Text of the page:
On Thursday night I’m going to do two things: 1) Present some material related to chapter 6 of Eschatology: A Participatory Study Guide (titled “Eschatology Future and Present”), and 2) Discuss October 22 as the anniversary of the Great Disappointment of October 22, 1844, as it is recalled in Adventism. On Thursday I will also kick off publication of some articles by Energion authors on that event and its implications for how we study the Bible generally and eschatology in particular. I’ll provide links to that material here.
Here are the links for the event. Below the YouTube viewer, I will post a couple of questions to consider relating to Thursday night’s study.
In the study questions (page 67 of the book), Dr. Vick asks:
(3) We cannot construct a theology without making assumptions. With what assumptions would you organise your beliefs? Which of the assumptions suggested in the chapter would you be in agreement, and which would you reject? [emphasis mine]
The latter part of this question will be hard to answer without the book, but consider the first line. Do you agree or disagree? Feel free to comment here or to bring your comments to the study on Thursday night. If you enter the comments via the Q&A app, they can become part of the study.
For some perhaps even more provocative suggestions, the following questions come from page 65, and might help in feeling out your way on assumptions.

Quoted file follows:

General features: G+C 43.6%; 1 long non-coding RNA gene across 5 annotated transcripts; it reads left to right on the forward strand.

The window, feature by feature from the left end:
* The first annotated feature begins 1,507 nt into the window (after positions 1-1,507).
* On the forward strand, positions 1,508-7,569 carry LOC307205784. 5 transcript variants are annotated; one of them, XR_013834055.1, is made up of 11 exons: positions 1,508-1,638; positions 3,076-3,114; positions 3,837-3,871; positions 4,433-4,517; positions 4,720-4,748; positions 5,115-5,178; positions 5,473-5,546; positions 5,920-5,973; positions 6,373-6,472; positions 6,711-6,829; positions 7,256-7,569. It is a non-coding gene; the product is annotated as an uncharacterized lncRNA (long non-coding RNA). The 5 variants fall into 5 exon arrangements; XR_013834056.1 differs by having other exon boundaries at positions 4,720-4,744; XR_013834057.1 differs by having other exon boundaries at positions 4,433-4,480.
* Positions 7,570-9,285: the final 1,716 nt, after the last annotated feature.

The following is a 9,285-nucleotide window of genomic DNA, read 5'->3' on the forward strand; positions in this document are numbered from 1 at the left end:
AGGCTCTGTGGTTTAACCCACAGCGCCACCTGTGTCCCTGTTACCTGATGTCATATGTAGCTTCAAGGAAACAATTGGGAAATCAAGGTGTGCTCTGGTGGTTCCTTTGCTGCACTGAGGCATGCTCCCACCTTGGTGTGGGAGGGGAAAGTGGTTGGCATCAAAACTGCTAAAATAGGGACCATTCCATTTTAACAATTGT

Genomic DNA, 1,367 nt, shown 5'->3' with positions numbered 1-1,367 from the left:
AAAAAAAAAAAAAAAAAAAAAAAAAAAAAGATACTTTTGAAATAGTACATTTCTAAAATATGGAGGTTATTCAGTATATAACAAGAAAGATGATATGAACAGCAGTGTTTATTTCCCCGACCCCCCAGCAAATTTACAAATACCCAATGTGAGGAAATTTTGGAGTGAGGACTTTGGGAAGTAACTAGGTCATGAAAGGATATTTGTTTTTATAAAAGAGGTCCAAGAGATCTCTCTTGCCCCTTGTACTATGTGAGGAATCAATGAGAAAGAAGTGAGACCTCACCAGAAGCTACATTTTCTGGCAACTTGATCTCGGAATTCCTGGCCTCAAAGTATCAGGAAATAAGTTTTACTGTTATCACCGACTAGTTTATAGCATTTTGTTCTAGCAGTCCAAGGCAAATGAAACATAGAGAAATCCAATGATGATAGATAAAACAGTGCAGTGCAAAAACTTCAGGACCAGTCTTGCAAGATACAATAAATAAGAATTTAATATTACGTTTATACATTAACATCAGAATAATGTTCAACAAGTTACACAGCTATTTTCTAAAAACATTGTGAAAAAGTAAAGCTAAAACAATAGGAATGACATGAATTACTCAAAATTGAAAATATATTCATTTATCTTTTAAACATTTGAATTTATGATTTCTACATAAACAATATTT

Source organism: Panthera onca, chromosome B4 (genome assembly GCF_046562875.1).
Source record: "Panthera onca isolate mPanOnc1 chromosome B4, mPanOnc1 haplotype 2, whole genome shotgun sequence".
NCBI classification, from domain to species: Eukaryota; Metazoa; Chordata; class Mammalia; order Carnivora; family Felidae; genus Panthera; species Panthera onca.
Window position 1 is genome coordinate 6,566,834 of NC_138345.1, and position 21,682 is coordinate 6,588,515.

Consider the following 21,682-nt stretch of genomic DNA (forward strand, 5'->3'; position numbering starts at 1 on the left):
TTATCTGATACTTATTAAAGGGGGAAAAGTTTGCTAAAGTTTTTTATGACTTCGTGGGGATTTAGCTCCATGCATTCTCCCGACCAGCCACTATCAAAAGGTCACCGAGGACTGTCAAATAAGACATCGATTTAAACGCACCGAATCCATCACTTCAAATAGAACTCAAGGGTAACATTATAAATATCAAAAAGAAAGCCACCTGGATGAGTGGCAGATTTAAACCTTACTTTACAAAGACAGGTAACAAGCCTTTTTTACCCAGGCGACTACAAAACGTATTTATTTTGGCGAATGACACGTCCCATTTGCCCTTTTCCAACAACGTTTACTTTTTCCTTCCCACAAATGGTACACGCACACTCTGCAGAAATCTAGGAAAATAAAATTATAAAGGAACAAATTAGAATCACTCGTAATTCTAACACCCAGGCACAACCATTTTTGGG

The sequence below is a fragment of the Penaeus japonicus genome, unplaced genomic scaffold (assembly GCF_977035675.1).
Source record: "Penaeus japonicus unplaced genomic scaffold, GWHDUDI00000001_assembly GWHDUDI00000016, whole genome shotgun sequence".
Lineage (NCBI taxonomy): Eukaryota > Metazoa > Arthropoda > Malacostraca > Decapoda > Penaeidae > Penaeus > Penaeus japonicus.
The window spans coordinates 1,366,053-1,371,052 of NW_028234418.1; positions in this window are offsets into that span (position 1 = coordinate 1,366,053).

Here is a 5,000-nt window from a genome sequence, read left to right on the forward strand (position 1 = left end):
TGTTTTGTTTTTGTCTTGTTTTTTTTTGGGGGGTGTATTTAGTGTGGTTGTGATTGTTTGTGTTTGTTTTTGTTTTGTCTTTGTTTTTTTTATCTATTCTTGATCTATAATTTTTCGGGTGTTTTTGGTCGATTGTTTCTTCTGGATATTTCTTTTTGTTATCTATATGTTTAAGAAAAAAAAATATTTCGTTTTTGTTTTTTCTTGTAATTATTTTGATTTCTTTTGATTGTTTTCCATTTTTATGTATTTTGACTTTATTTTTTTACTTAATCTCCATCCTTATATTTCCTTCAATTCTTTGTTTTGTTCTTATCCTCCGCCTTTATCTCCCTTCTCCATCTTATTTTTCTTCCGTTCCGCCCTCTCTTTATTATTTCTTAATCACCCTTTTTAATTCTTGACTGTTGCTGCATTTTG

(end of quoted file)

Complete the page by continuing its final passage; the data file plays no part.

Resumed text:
What can I believe and what can I not believe? What are the implications of the answers I give to the question? This question then ramifies into more precise formulations.
What can I not believe about how things happen in the system of an ordered cosmos?
What can I not believe about how historical reports come to be written?
What can I not believe about the reliability of human testimony as an avenue to knowledge, whether given verbally or in writing?
What can I not believe about the capacity of a being with human limitations to foretell the future?
What can I not believe about the supernatural?
What can I not believe about claims that the supernatural causes events to take place within the cosmos? (p. 65)
I’m sure that as you consider these questions, you’ll quickly see their implications for how you might read scripture. One can be open on some of these, certainly. But thinking about how you would approach the question can nonetheless be critical.